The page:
State of Stanford: Quarterback Intrigue

Just in case the paltry production of the Stanford offense put anyone to sleep the past three weeks, David Shaw's Tuesday announcement should wake some followers up.

In an expected-yet-surprising-yet-necessary twist to an already odd season, Shaw broke away from his strict one-quarterback policy to announce that sophomore Kevin Hogan would cut into the playing time of struggling junior starter Josh Nunes. Shaw estimated that Hogan would take 12-20 snaps in the Cardinal's Saturday tilt at Colorado.

"Hogan's not ready to take it all right now, and I'm not ready to take it all away from [Nunes]," he said.

Credit to Shaw for ensuring that competition for playing time applies to all positions. Recently, A.J. Tarpley has supplanted James Vaughters for the starting spot at inside linebacker, while true freshman Alex Carter has leapfrogged junior Barry Browning on the depth chart at one of the cornerback positions. Freshman tackle Andrus Peat also earned himself a half of playing time against the Cougars, but Shaw's rhetoric up until Tuesday made it sound like playing time at the quarterback position was secure regardless of performance.

Not anymore.

"This is big time college football. There is competition everywhere," he said. "[Nunes] has responded great in practice. So has [Hogan]."

While there will not be a starting quarterback change this week, the depth chart is certainly evolving. Nunes' 52.6 completion percentage has made him the Pac-12's least accurate passer. Stanford's meager 256-yard offensive output against Washington State, a bad football team surrendering 462 yards per game, made changes mandatory in Shaw's eyes after five of the Cardinal's seven other games also offered meager aerial production.

"We need to be more efficient in the passing game," said Shaw, who's often repeated that a 60 percent completion percentage is his desired standard for a quarterback in his offense. "It's partially the quarterback, it's partially not the quarterback."

So, what was born as the "Hogan package" in a one-play appearance at Seattle's CenturyLink Field on September 27 has grown into a potentially permanent quarterback change in the Cardinal's quest to find a stable successor to Andrew Luck.

Up until now, Hogan's few appearances have been limited to a Wildcat-like formation for the Stanford offense, an independent package separate from the general passing offense operated by Nunes. In fact, sophomore Brett Nottingham is still listed behind No. 6 on the depth chart, while Hogan's name is nowhere to be found on the sheet. But it now appears that Nottingham, supposedly neck-and-neck with Nunes in an offseason quarterback battle that lasted almost all the way up to the season opener against San Jose State, is the odd man out.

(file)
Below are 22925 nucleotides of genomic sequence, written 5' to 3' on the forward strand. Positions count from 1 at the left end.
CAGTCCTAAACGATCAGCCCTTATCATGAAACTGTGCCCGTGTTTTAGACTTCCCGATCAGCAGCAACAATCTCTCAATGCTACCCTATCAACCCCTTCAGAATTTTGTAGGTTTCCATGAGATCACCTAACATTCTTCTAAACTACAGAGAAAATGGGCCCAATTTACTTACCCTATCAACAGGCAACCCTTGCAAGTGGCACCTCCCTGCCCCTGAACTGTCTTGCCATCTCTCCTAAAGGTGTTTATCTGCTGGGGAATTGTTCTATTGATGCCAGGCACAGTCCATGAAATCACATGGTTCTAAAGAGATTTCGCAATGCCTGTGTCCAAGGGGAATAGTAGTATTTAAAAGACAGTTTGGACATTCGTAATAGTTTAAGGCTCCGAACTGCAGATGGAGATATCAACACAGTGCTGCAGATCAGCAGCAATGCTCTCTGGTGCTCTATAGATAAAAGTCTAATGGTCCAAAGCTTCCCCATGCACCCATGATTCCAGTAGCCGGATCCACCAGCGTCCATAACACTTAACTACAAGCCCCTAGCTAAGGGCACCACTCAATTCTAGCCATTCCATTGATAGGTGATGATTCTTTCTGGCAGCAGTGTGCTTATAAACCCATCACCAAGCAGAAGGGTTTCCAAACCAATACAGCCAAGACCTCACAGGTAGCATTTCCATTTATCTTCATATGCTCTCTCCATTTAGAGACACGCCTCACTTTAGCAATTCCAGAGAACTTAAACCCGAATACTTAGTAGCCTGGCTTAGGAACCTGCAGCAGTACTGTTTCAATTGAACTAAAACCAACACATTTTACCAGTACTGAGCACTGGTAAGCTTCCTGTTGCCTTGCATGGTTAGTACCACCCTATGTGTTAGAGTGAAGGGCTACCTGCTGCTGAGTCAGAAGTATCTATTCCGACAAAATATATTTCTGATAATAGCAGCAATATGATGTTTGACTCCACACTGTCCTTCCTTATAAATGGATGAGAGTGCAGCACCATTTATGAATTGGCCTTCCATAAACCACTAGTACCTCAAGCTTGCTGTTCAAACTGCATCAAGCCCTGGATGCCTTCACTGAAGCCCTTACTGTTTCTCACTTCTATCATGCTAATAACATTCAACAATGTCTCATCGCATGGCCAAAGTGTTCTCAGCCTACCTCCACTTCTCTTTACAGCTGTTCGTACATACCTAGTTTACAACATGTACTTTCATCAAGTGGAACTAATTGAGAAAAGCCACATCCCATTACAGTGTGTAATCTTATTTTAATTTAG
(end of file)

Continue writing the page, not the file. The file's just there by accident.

"[Brett's] been doing fine [in practice]," was Shaw's only offering regarding Nottingham upon prompt from this reporter.

Hogan's expanded role will almost certainly force him to meld with Stanford's existing offensive scheme and exhibit his downfield passing game to a greater extent. So far, his 4.7 40-yard dash speed and imposing size have made him almost exclusively a running option. Hogan has thrown only one pass in his collegiate career, but it was a pretty nine-yard touchdown strike on the run to tight end Levine Toilolo. No. 8's high school highlight tape showcases a cannon arm, but the jury is still out on that part of his repertoire, particularly after his inaccurate throws in Stanford's last open scrimmage paled in comparison to the work of Nunes and Nottingham.

But the Stanford coaching staff obviously feels that Hogan has made marked progress in his development over the past nine weeks, enough to see significant playing time before the player ahead of him on the depth chart and enough to make a much-needed contribution to loosening up opposing defenses.

Two-thirds of the way through the 2012 season, Hogan presents an intriguing wild-card addition to the Stanford offense just two weeks before greater explosiveness from the unit will be direly needed in Eugene. Fasten your seatbelts. It will be fascinating to see how this move, and this position, evolves.

Injury Report
Stanford wide receiver Ty Montgomery, who has been out since the fourth quarter of the October 6 Arizona game with a leg injury, is questionable this week.

"He's feeling as good as he's felt so we're feeling very hopeful," Shaw said.

Meanwhile, Peat hurt his finger in Monday's practice and is not expected to play at Colorado. That means that Khalil Wilkes, who sat out most of the second half against Washington State to give the freshman some needed playing time, will likely be back at left guard in Boulder, while David Yankey will shift back to left tackle.

David Lombardi covers Stanford sports for The Bootleg and FOX Sports NEXT. He was the Cardinal football KZSU play-by-play voice for several years. He can also be heard on San Francisco's 95.7 The Game. Check him out at Follow him on Twitter: @davidmlombardi.

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